• drake says:

    Investing in a home really is a gamble, depending on the market. Even if you purchase the home and improve it throughout the period of owning it, your overall profit from the property could be cut depending on what the market is. You may earn back the money spent on the purchase of the home but not from the overall improvements.

  • Spanish Homes says:

    I don’t agree or disagree – for nine years I have been renting (dead money) basically paying landlords mortgages one after another! We were very close to buying in 2006 and then the financial crisis hit. Luckily we didn’t buy as the property that we were looking at is back on the market again – but nearly 50% cheaper than when we were looking at it in 2006. Buying has that element of risk involved however it can work for you instead of against you!

  • fredjohnson says:

    I’m agreeing with the author on this one. A home is NOT a good investment. I’d even consider it a liability, but that’s my opinion. I paid $530k for my house 13 years ago. We are in Mpls. Since the Recession, the house is still worth less than what we paid for it. Now, consider my other big investment—my stock and bond fund portfolio in index funds. It has grown over 9% a year on average those same 13 years. And, I put big money in the market right after the low in 2009, so some of my money has grown over 200% in 5 years. Now…………there’s an investment. And it’s one that costs me $10k a year in property taxes, $4k in insurance and $5k a year in utilities, not to mention a few thousand a year in maintenance.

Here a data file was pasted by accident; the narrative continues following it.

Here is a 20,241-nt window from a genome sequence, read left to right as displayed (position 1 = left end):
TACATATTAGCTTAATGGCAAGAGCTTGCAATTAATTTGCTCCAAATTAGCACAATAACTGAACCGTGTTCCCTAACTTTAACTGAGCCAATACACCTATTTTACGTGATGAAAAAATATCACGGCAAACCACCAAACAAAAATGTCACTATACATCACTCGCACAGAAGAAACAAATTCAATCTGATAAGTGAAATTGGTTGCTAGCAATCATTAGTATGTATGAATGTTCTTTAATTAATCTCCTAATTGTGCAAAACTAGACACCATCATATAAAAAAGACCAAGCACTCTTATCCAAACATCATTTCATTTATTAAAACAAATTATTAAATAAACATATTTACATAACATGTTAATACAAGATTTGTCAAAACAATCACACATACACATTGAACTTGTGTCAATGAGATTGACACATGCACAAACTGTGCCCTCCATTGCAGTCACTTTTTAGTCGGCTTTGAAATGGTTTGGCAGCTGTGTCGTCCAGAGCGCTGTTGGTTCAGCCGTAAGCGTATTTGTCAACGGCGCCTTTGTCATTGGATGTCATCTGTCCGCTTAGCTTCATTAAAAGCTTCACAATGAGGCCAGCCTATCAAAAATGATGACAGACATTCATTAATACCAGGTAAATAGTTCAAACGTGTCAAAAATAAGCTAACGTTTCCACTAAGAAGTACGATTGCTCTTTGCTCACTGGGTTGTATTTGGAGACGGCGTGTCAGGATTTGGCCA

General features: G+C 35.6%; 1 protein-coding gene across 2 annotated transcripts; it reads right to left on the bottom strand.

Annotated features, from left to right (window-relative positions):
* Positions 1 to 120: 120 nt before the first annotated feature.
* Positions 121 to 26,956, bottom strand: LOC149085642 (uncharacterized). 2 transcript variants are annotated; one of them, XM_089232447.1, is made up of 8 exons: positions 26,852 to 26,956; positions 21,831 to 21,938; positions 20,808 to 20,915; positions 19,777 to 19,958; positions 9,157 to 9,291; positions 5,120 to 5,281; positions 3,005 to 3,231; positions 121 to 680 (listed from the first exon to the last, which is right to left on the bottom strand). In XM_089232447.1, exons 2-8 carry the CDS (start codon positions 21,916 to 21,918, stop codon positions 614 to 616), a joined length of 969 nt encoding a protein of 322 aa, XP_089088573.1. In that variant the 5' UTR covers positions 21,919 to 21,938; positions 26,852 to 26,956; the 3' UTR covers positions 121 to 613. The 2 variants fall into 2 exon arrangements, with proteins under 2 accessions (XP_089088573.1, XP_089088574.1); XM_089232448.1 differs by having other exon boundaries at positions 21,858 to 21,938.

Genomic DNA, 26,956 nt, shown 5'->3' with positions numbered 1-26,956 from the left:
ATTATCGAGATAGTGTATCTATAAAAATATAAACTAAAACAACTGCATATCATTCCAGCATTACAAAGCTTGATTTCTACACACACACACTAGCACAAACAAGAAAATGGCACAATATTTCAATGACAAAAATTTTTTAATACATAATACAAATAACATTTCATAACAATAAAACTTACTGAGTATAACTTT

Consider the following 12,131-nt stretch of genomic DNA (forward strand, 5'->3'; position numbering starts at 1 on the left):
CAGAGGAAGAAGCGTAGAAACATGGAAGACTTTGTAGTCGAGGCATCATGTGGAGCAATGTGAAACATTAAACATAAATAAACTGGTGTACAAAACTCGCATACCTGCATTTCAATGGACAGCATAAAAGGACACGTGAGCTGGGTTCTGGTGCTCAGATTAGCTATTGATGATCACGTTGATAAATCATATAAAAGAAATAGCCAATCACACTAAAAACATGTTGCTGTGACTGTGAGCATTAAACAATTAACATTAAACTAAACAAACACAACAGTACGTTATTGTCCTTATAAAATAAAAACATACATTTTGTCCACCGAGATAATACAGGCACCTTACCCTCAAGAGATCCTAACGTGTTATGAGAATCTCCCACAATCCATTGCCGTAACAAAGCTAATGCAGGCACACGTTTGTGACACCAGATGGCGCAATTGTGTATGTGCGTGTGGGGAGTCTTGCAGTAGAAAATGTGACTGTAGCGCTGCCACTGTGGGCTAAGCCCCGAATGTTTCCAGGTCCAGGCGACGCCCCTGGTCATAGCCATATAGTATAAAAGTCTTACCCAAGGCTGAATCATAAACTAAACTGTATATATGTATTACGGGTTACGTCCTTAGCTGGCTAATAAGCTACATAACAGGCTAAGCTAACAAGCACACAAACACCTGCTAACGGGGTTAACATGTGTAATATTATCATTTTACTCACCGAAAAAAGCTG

• Rather buying a house is a good investment really depends on the location and most importantly timing! I bought my first house in 2002 in NY and its current value has doubled and rising. I rented this one out and bought my current home in a more suburban neighborhood in 2005, its current value is only about 10-15% higher.

    • David Ning says:

      Doubling in 10 years is awesome for real estate because of leverage. Homes are how many people built their wealth but you are right, timing and location is everything!

  • Rick Mayhew says:

    I always read you should allow 3% or so for annual ongoing maintenance. I think that’s a little low. My wife and I keep track of every single penny we spend, so we know how the ongoing maintenance expenses rack up over time. The FCC apparently released some frequencies recently and our garage door opener quit working, so we had that fixed. Then the springs on the garage door broke and we had those fixed. We were privileged (able to afford) to have a sprinkler system installed years ago. We’ve now spent more on sprinkler system maintenance than we did on the sprinkler system itself. These things add up.

    I believe everyone who can easily afford a house and wants a house should buy one. Just don’t underestimate the ongoing expenses. Your mortgage may stay flat if you have a fixed rate, but everything else is going to go up over time. As one of my more pessimistic friends once said, “Expect the worst and you’ll never be disappointed.” That might be too negative on home ownership, but think carefully before you make that commitment.

    • David Ning says:

      Maintenance is a biggie that too many people underestimate. Thanks for sharing your experience Rick.

      One of the things I loved about my renting days was the fact that I could just call the management company whenever something broke. It wasn’t just the money, but the convenience as well because I didn’t have to spend time researching which company could do a competent job!

    • fredjohnson says:

      I have never spent more than 3% on home maintenance. My house cost $530,000 when I bought it 13 years ago. 3% would be over $15,000 a year? What the heck are you “maintaining” for that much money? To be honest, I’ve never spent over $3000 a year in maintenance.

      • Ryan G says: